|Birthname||Stoker, Abraham "Bram"|
|born on||8 November 1847|
|Place||Dublin, Ireland, 53n20, 6w15|
|Timezone||LMT m6w15 (is local mean time)|
Irish writer, best known as the author of "Dracula," published on 26 May 1897. While working as a civil servant for ten years, he wrote unpaid theater reviews, and gradually, began to publish his short stories.
Stoker had been a frail and sickly child, slow to speak and bedridden for much of his first seven years.
In the 1860s he attended Trinity College, Dublin, where he was popular and excelled in both sports and scholastics.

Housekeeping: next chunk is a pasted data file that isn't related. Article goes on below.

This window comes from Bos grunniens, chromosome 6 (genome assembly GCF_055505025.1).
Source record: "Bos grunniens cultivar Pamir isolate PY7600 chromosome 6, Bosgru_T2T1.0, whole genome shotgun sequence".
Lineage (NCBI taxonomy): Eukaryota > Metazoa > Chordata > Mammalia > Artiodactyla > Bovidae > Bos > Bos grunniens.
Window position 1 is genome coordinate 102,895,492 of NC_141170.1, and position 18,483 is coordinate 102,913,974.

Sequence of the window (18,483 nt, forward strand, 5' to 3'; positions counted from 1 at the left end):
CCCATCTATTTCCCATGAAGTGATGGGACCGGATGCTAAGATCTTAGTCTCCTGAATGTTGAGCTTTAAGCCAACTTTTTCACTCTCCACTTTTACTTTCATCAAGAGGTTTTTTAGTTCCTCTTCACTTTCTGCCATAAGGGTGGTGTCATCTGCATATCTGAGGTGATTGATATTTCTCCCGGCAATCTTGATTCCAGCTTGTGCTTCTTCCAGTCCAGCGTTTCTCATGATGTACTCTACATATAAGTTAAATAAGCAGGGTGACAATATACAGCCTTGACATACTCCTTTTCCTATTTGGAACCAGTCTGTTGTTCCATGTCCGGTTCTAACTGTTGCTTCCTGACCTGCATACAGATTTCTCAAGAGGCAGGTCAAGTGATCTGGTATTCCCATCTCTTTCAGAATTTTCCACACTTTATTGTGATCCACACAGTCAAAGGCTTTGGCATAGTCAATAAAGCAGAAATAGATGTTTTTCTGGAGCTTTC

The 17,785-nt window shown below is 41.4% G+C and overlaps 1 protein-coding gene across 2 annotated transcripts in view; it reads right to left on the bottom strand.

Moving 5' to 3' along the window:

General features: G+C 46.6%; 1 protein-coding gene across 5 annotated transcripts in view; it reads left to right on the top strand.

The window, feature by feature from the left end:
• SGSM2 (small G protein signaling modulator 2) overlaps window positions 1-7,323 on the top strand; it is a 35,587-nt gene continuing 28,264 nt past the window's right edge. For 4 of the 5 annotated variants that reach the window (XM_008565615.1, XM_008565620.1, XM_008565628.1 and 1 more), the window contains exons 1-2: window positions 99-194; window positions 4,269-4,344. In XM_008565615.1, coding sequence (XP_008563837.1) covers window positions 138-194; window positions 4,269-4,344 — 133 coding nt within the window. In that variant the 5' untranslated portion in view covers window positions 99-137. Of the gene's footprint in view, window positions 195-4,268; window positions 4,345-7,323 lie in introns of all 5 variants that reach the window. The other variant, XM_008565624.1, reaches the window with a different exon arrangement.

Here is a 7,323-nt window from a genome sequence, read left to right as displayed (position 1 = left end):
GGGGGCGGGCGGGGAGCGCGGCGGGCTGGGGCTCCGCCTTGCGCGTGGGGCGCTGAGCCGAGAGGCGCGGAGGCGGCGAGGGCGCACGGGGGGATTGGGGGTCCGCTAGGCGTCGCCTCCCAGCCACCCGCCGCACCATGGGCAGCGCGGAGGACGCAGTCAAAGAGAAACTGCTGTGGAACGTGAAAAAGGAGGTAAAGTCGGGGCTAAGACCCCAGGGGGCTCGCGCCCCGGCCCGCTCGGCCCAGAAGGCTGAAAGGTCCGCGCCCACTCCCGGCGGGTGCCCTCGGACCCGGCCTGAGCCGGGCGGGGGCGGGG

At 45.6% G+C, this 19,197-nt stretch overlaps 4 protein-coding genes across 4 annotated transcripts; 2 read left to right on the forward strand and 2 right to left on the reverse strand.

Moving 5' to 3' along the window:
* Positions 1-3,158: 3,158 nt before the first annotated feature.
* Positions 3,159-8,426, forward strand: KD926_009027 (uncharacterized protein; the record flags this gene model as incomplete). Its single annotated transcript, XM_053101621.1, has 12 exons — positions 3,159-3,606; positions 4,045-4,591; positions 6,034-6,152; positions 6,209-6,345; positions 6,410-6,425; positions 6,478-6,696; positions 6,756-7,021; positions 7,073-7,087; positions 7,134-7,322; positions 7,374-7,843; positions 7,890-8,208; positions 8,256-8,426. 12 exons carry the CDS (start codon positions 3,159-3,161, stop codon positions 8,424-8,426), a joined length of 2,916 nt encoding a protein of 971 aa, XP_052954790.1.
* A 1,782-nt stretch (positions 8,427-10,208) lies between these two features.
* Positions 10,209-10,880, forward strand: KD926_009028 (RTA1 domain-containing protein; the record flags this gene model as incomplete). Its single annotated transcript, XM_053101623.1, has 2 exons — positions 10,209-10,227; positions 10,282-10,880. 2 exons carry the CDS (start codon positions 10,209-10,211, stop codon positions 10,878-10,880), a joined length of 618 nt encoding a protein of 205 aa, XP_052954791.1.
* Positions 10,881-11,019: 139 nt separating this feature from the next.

With his father's encouragement, he entered civil service.
In 1878, his friend Henry Irving invited Stoker to manage Irving's Lyceum theatre in London. Stoker quit his job, married Florence Balcombe, and moved to London to manage the Lyceum. A year later, Florence gave birth to their only child, a son. They drifted apart in interests though they stayed together for appearances.
He began working on his vampire novel in 1890. His last novel, "The Lair of the White Worm" was published in 1911. His story about Dracula has inspired many movies, the first of which was "Nosferatu," released in Germany in 1922. The inspiration for Dracula was Vlad Dracula, the Impaler of Transylvania, who was born late in the year 1431.
Stoker died in London on 20 April 1912, possibly of syphilis.
LMR quotes date from a correspondent; time unknown.
Starkman rectified to15.20.56 LMT Asc 19Ari03'
- Vocation : Writers : Sci-Fi/ Fantasy/ Horror (Vampires)